According to the list, it’s about community, it’s about social change via resistance, and it’s about hooking up.

WOW is not for racism or any other form of prejudice.

Nothing mentions success in the conventional sense. WOW is not about getting someone to come and offer you a gig on TV or even down the street at LaMama. 

Do the women and trans members have those desires, or is WOW for those who care about their own work regardless of what the rest of the world thinks?

Or is a desire for traditional success taboo? Or just less important than changing the world and having sex?

I join the collective’s meeting happening that night. I’m the only one there from the first ten years.

No one from what I think of as “my generation” is an active member. Several generations have come and gone, taking their WOWs with them. Sharon Jane Smith says, “They have my number, and they call me if they get in trouble.”

I remember Sharon Jane and her mandolin, her painstaking freestyle tile work in the tiny public bathroom, the smooth angle of her jaw as she played both Trotsky and his sister, Frida Kahlo’s lover in Pick-axe, her unswerving commitment to social justice, and her long fingers with their evidence of butch competence. I like to think of the various troubles she might be called on to fix.

After years of worrying about our mostly whiteness, WOW has evolved into a more diverse organization. Feel free to question that choice of verb. Evolved implies a force you can’t control, something beyond the level of individual effort, somehow absent of struggle. Feel free to insert another word to describe the change from a mostly, but not entirely, white group, to the group I see in the room this night.

Several women of color move with the confidence that this is their place. In the past, we invited women of color to do festivals, to use the space on specific nights. They were guests, with all that implied. At those infrequent moments when WOW had to act like it was a real organization in the world, we’d call on Alina Troyano and her sister Ela and designer Joni Wong to prove we were multicultural. We did so, I remember, with a sense of failure and shame. We didn’t care if people came to WOW and couldn’t deal with the campiness and sexiness; we didn’t care if they left because they weren’t willing to take out the trash. But we did mind our whiteness. I’m happy to see the change, but I wonder what brought it about. A larger cultural shift? Did the move toward a more structured organization or some other policy shift make women of color feel they could claim WOW, too?

And it’s no longer just women, a word that always begged quotes whenever we used it but still referred to biological women. Trans folk are welcome.

Mimi McGurl, a director and scholar, is facilitating the meeting. It falls to her to interrupt the flirtation, the gossip, the planning of the meetings that precede the meeting. While Mimi’s not a founder, she’s a sole representative of the demographic north of forty-five; she has the e-mails and phone numbers of myself, Peggy and Lois, Alina, and others. She’s the institutional memory in the room.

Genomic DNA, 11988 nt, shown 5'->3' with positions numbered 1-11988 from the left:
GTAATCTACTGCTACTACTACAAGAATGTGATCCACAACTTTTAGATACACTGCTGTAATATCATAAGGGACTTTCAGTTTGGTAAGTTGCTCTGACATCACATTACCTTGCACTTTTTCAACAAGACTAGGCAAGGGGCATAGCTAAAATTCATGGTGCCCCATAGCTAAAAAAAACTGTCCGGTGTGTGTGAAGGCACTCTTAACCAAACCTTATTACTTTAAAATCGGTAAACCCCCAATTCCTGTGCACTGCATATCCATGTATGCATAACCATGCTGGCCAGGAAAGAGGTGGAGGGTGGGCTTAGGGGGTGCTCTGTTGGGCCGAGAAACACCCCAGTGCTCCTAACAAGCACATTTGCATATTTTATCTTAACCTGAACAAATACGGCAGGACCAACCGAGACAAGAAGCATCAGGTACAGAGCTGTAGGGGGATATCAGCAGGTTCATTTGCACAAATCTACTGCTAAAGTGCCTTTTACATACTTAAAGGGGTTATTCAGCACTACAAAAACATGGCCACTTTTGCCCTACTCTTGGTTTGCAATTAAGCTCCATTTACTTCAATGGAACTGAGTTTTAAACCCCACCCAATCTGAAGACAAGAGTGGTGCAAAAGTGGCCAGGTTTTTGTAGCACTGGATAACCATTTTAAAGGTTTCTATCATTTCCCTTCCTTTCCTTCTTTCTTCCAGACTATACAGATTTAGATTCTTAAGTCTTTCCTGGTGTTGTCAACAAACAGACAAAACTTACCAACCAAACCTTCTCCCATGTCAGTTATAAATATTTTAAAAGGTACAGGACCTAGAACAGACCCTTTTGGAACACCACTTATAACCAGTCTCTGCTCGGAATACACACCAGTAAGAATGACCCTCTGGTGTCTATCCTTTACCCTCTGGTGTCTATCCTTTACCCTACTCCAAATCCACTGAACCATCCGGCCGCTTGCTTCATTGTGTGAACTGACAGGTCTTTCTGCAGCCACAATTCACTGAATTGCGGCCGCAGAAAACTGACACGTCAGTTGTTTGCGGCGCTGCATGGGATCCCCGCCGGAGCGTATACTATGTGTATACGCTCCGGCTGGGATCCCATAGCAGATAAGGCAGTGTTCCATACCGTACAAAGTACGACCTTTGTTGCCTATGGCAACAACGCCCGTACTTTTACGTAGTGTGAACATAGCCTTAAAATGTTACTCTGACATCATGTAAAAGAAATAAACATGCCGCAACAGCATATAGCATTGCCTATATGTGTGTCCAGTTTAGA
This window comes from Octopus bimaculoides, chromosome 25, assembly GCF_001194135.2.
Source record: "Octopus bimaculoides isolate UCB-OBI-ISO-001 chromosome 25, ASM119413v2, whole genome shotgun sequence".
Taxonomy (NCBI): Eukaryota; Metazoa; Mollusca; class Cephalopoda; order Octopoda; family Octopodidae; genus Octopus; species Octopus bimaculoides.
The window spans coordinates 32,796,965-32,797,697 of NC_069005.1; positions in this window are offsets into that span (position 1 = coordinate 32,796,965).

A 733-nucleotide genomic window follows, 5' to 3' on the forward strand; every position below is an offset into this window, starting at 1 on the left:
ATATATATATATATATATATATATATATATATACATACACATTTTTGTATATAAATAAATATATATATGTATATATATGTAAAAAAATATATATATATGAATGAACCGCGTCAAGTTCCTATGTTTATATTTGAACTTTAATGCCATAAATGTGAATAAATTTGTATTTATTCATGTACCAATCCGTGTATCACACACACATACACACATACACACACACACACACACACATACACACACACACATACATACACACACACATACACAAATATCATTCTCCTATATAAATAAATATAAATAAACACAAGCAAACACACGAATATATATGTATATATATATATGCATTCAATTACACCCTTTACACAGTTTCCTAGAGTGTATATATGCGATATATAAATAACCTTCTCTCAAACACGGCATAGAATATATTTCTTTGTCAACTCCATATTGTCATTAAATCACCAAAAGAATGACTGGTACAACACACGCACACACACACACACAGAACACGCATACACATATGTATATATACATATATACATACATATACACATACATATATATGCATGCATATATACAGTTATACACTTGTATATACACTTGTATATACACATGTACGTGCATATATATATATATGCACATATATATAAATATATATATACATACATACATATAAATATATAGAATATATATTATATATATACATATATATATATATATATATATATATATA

We go around what some might call a circle, The WOWettes offer their names.

I am uncomfortable here. This is not a place for spectators. You’re supposed to make yourself useful. I can’t imagine sitting on the floor the way I used to do, and even sitting on the mauve folding chair feels like an example of Abramovician performance of the endurance sort. When did I come to judge a chair based on the adequacy of its lumbar support?

The jokes I hear don’t make sense to me. They are all stories that grow out of sharing this space together, of many, many long nights, of bad coffee and too much beer. But being an outsider is the central WOW story.

There’s a stinging “no” at the dark center of everyone’s tale. It’s perhaps a deeper commonality than our queerness. There was no other place.

But we were also rarely at home here, either. Again and again in the scripts and interviews I hear the sentence, “But I had to leave this part of me at the door.” I hear how we were still outsiders even as we made this home; we had lost the ability to really be in a home, to be a part of a family. We were animals that lived on the edges of things, not wild, not domesticated; a feral world we made here.

So when it’s my turn to say my name, I am not surprised it doesn’t ring a bell. But Mimi’s embarrassed. She jumps in to say, “Holly started the place!” This wins me no love. It’s like I’ve shown up demanding the rent.

I’m the mother breaking up the party by flipping on the overhead light.

A young woman sizes me up: “Who are you?”

She’s right to be suspicious. One of WOW’s most abiding radical features is the absence of those gatekeepers.

You don’t have to know anyone to get your foot in this door.

And once inside this place, you are free to be fully young. To believe that you are the first one, the only one, to think this, to say this. You are the new Adam. You get to name all the animals.

I want to offer in this memoir a different sort of history. Something she can use.

It’s partial, fragments that unfold in “lesbian time,” a decade, more or less, but when it starts and when it ends is the wrong question to ask. It’s of an era, the golden age of the East Village art scene. The scripts offered within it are relics of a time between the moment feminism collapsed as a popular movement that could spin off songs on the radio like “We Are Family” and the emergence of queer theory as an academic discipline.

This is a box of brightly colored, jerry-rigged items for which no set of instructions is given. It is meant to be played with. Open it, use it, make this history work for you.